The HTC Hero was released in November 2009. It comes loaded with Google Android 1.5 Cupcake with HTC Sense UI. Inside the HTC Hero smartphone is a 528MHz Qualcomm MSM7525 processor coupled with 288MB of RAM and 512MB of ROM. Hero phones also feature a 3.2-inch color transflective TFT screen with a 320x480 HVGA resolution. The HTC Hero also has a five-megapixel camera on back. Read on for the latest Hero news, HTC phone reviews and videos:
by Stephen Schenck | February 17, 2012 2:03 AM
It looks like the sale of smartphones with locked bootloaders isn't going away anytime soon, at least so long as the wishes of carriers continue to influence manufacturer decisions. While the reality of the situation may be disappointing to developers, at least we're seeing a growing number of phones that can be unlocked with manufacturer blessing (at the cost of their warranties). We got news last month of HTC bringing such unlock support to another half-a-dozen of its Androids. Today we learn of the next series of handsets to come to HTC's unlock service, with a special focus on older ...
by Joe Levi | November 21, 2011 4:21 PM
Remember when Google said the Nexus One just wasn't up to running Android 4.0 Ice Cream Sandwich? That was just shy of a month ago. Since then we've seen only an SDK port running on the Nexus One, but now we've got an AOSP Custom ROM for it, too! ... and it's not alone! For those who don't know, AOSP is the Android Open Source Project, the place where you "can find the information and source code you need to build an Android-compatible device." It's been a week since Google released the Ice Cream Sandwich source code to the AOSP. Seven days. In that time we now have AOSP-based custom ROMs ...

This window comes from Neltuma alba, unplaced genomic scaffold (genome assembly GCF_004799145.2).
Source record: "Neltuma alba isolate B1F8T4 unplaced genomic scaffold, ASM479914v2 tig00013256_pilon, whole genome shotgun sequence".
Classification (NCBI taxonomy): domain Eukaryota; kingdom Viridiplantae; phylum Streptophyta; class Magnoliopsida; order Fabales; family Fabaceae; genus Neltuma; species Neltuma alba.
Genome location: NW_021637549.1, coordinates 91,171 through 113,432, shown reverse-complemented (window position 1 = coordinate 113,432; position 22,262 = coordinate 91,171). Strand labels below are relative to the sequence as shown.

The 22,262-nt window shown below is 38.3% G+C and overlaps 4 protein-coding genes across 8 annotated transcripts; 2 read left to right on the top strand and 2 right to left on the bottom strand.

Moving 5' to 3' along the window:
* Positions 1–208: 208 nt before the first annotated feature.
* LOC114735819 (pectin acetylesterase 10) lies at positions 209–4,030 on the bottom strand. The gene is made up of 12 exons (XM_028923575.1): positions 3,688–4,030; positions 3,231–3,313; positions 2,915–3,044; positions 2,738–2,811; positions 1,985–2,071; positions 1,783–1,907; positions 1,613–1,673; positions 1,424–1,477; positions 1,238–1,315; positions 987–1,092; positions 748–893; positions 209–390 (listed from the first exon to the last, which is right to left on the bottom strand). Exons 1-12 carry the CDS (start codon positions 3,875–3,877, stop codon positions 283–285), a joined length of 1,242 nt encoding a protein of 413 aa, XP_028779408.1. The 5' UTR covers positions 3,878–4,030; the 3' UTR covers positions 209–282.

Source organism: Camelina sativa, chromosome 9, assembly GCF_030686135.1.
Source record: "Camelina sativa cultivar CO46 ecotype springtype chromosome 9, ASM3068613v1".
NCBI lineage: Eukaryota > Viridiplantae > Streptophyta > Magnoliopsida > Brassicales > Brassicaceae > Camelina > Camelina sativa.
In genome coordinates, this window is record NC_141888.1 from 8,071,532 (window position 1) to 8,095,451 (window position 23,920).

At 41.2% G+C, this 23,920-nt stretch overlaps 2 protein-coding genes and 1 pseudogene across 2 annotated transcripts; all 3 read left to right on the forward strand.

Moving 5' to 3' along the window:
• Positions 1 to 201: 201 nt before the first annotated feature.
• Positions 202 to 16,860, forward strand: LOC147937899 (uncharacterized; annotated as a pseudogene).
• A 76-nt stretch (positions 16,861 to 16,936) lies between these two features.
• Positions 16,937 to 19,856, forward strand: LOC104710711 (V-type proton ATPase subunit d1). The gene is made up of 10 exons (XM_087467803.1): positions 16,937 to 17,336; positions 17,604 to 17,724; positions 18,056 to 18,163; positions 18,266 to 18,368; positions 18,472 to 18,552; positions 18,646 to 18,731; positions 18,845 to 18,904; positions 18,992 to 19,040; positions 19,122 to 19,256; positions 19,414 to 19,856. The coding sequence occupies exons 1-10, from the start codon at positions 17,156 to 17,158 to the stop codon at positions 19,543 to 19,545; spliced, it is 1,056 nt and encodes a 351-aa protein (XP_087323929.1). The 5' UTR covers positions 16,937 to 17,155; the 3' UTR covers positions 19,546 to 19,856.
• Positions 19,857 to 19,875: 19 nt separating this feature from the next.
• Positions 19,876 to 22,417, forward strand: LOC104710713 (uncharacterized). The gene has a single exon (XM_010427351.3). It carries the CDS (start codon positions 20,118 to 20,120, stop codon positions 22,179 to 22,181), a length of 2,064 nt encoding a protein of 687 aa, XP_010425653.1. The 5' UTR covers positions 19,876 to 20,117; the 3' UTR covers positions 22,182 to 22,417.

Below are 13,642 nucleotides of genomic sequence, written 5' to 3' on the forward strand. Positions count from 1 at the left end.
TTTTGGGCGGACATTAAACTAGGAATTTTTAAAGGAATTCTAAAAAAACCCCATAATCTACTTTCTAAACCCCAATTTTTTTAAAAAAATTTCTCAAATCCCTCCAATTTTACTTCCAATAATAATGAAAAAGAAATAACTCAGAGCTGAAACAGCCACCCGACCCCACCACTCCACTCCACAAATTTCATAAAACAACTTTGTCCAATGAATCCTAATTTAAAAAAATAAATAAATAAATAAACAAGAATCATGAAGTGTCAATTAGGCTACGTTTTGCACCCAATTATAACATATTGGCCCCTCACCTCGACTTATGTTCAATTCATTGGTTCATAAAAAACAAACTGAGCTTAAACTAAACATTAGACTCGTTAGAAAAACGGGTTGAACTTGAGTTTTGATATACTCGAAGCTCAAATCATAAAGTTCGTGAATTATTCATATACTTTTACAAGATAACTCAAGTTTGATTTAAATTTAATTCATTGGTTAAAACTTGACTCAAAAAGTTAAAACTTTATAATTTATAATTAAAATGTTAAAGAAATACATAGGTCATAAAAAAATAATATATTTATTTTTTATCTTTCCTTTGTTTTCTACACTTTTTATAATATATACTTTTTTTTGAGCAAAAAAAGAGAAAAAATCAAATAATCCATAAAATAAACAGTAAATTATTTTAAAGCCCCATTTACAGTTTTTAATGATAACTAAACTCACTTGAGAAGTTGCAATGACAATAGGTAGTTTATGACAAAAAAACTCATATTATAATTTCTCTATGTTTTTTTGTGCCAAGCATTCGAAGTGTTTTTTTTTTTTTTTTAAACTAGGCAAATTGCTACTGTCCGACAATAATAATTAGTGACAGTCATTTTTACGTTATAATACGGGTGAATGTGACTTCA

by Stephen Schenck | December 7, 2010 4:44 PM
The port of Android 2.3 Gingerbread over to an HTC HD2 has opened the floodgates for other hacked Gingerbread ROMs, with versions now available for the HTC Droid Eris, Evo, Wildfire, and Hero. These releases are each home to their own assortment of bugs and hacked-together workarounds, so don't expect a sleek Nexus S experience out of Gingerbread on any of them. On the Wildfire port, for instance, only the most basic input and phone functionality is implemented. Most everything else, from the camera, to wireless data, to Bluetooth, is broken. Some of these release are more functional than ...